By Ryan D. Poliakoff / Published May 2016
Our board members seem to think we are opening ourselves up to a lawsuit from the American Civil Liberties Union (ACLU) if we pass a resolution banning smoking in our outdoor pool area. I do not think the ACLU would be interested in opposing a rule that is protective of our health. What is your take on this?
I am confident that the ACLU has no interest in fighting public-area smoking bans. In fact, the ACLU itself admits that it “does not oppose smoking bans in public buildings, in the workplace, or in locations where non-smokers may be subjected to secondary smoke. The ACLU objects only to bans on smoking, drinking, diet, and hobbies in a person’s own home.” So if your board is really concerned about the ACLU getting involved, you can recommend that they visit the ACLU website, and perhaps that will settle their nerves.
Honestly, though, I think that the ACLU is not the board’s likely adversary. More likely, they are using the ACLU as a general argument because they oppose a ban for one reason or another, probably because they are being influenced by smokers (or they are smokers themselves), and they simply do not want to ban smoking. It is extremely likely, though, that they have the power to do so. Most condominium and homeowners associations have very broad rule-making authority concerning common areas, and they can restrict behavior if it benefits the health, safety, and welfare of residents. The current trend of both public opinion and law in the United States is to ban smoking in public areas where non-smokers may congregate. We now have excellent scientific evidence that secondhand smoke is extremely harmful to health, and, even outside, there is no practical way to avoid smoke if smoking is allowed in the entire pool area. Most associations I deal with either ban smoking in the common areas or restrict smoking to certain locations. You can assure your board that neither the ACLU nor the federal or state government would have any objection to a smoking ban near the pool—the only challenge they need to worry about is from owners who want to continue smoking.
A condominium owner wants to erect an elevator. He is handicapped, and he wants to put the elevator in front of my condominium. Is he allowed to place it wherever he wants? Shouldn’t he place it near his condo?
The Fair Housing Amendments Act, which prohibits discrimination against handicapped persons, requires housing providers (like condominium associations) to allow handicapped persons to make reasonable modifications to the common elements, at their own expense, if that modification is required to have full use of their home. There is no question that installing an elevator is, in general, a reasonable modification, and it’s a quite common one. The real question is why the elevator is being installed in front of your unit. Perhaps that’s the only place it can reasonably be installed, given the way the building is laid out. It is conceivable that, if the elevator interferes dramatically with the use of your own unit, it might not be considered a “reasonable” modification. I recall one case where a handicapped person proposed constructing a set of steps in a pool that would have taken up half of the pool, and that was not considered reasonable. But, if the best location for the elevator happens to be near your unit, and if it is just a question of you not preferring that it be near your unit, the association probably has no choice but to allow it.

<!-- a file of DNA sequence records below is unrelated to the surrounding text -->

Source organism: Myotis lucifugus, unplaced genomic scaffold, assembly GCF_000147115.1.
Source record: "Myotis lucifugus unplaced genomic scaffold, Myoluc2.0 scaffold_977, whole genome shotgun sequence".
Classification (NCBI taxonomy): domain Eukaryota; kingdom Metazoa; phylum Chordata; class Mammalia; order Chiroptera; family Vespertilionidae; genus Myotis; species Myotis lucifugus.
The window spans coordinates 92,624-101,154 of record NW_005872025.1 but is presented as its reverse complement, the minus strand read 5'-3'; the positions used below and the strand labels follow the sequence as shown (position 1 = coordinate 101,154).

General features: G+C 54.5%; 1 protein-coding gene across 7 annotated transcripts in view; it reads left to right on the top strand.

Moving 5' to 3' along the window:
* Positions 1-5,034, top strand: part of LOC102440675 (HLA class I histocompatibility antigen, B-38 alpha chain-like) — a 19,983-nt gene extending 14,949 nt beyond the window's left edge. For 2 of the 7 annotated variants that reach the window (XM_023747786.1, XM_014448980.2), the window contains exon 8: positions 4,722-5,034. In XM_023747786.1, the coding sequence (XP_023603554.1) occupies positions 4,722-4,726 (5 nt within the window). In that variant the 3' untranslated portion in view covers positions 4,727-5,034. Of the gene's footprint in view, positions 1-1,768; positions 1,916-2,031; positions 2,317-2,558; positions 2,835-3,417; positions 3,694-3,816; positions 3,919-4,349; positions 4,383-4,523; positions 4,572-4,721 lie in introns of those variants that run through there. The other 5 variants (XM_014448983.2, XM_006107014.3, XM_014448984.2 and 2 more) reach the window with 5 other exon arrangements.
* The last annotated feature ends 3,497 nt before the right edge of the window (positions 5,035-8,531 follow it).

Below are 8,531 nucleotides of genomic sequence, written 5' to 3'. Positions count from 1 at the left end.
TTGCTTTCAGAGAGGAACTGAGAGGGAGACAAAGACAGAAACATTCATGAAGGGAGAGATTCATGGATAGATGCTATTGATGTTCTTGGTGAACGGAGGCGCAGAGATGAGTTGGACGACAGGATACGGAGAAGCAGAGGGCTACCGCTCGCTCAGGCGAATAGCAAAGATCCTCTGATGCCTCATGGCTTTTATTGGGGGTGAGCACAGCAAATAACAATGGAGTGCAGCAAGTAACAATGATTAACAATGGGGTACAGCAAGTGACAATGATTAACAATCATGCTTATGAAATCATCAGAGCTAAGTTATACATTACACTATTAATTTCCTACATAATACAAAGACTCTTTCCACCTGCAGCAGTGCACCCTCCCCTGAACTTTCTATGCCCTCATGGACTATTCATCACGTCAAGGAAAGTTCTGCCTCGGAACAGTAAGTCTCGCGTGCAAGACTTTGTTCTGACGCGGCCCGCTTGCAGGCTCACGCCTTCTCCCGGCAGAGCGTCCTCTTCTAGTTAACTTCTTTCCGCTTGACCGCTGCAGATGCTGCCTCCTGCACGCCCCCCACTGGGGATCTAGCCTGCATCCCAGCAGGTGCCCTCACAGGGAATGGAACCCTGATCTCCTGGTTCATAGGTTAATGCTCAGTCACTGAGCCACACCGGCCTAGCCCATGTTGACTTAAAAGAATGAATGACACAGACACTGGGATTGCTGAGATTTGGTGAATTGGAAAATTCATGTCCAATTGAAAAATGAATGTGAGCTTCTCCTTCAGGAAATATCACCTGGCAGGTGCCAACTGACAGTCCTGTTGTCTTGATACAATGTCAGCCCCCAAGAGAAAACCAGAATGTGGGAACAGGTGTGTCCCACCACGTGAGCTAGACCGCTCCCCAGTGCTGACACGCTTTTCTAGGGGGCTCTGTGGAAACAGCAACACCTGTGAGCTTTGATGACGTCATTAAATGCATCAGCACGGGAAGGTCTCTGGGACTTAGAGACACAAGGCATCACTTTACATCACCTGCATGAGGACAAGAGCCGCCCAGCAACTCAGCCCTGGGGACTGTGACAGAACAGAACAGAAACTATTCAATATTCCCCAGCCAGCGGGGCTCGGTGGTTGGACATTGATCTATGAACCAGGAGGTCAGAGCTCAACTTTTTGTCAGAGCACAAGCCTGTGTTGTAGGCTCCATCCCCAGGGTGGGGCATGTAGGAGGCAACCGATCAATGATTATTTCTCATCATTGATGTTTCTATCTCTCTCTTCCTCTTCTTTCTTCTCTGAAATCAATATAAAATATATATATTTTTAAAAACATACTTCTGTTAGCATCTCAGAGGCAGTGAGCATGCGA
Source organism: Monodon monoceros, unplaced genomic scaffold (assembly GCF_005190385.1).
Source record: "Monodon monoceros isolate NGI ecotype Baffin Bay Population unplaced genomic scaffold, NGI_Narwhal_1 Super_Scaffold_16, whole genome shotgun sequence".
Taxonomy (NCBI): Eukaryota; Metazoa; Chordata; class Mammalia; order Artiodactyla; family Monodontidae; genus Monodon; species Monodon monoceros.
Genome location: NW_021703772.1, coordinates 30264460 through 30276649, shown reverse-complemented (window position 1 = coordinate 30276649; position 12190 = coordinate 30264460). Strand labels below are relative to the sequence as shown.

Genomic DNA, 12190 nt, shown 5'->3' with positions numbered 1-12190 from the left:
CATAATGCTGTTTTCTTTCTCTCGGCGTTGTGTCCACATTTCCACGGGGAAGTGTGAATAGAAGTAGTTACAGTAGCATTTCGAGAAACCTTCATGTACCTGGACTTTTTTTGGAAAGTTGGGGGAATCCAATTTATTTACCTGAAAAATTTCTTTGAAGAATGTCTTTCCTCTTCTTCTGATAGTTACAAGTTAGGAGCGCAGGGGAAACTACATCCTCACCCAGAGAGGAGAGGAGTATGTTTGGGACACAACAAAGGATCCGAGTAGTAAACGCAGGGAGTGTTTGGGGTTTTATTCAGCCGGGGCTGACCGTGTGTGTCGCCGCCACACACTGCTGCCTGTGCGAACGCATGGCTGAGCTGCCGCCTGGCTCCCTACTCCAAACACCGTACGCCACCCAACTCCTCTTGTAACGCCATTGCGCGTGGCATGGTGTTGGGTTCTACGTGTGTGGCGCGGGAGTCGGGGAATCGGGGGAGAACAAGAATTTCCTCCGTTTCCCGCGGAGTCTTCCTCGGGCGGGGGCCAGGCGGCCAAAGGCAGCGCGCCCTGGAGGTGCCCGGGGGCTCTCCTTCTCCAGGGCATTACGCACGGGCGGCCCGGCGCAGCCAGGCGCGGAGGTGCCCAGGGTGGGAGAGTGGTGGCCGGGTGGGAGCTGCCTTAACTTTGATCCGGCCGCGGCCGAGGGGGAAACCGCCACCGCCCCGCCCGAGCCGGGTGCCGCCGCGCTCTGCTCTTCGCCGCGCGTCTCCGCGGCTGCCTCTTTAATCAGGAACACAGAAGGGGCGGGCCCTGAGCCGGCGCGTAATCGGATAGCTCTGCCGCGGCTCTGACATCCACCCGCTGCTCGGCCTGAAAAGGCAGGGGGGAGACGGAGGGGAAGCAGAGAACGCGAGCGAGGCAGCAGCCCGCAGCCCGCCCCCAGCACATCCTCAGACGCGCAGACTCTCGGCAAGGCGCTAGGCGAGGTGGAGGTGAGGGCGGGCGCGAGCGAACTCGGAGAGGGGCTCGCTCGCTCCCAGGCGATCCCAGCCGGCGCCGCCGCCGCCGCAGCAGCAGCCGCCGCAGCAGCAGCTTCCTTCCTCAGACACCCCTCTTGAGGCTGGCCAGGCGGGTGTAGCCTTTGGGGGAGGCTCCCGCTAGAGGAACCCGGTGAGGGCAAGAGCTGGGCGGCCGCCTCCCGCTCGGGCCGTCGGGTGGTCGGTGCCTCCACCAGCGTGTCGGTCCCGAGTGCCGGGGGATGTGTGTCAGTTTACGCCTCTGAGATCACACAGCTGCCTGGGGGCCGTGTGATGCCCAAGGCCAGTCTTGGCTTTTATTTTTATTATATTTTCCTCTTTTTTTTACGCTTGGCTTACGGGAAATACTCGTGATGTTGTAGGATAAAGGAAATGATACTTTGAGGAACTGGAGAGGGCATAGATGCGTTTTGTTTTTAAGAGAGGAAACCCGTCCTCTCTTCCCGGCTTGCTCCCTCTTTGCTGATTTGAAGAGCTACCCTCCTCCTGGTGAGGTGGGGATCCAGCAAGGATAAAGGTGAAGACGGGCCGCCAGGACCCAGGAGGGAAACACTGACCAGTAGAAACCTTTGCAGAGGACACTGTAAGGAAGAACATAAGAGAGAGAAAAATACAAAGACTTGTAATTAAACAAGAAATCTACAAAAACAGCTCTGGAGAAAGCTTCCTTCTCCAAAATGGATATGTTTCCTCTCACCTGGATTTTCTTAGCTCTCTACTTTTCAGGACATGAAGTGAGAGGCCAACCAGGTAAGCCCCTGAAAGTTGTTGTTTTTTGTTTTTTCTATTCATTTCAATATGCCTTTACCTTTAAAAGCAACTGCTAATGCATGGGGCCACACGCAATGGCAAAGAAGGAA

We live in a community governed by a homeowners association and have recently received letters of violations from the ARC committee threatening litigation. In December of 2015, they adopted new guidelines regarding plants that would be accepted, including plants that do not bloom or have foliage in the winter. Some of our plants, both potted and rooted, were part of our landscape long before the new guidelines were approved. These plants range in value from $150 to more than $250, and moving them would harm or destroy them. Can we invoke grandfathering here, or does the association have the right to apply these rules to existing plants that were in place long before the guidelines were developed?
Based upon the information you provided, grandfathering would come into play. Ex post facto (after the fact, or retroactive) laws are prohibited, and courts do not have the power to enforce a rule that would require you to change a characteristic of your home that pre-existed that rule. So, the association would not have the legal ability to enforce the new guidelines against you and require you to remove your plants. As a practical matter, the association could purport to fine you, and depending on the language of your governing documents, those fines could be significant (up to $100 a day, with an unlimited cap if the governing documents allow). And, if the fine is permitted to be $1,000 or more, and you don’t pay the fine, the association can foreclose on your home. So you may be forced to litigate to protect yourself, even if the association doesn’t actually sue you. It’s up to you whether the cost of moving the plants, and the principle involved, offsets the cost of fighting the HOA down the road.
Ryan D. Poliakoff
Partner of Backer Aboud Poliakoff & Foelster
Ryan D. Poliakoff is a Partner of Backer Aboud Poliakoff & Foelster and serves as general counsel to condominiums, homeowners associations, and country clubs throughout South Florida. He is the co-author of New Neighborhoods—The Consumer’s Guide to Condominium, Co-Op, and HOA Living. In addition to representing associations, he is a frequent contributor at seminars and workshops for attorneys and board members, and he has written hundreds of articles for magazines and newspapers throughout the United States. He can be reached at firstname.lastname@example.org. For more information about his firm, visit www.bapflaw.com.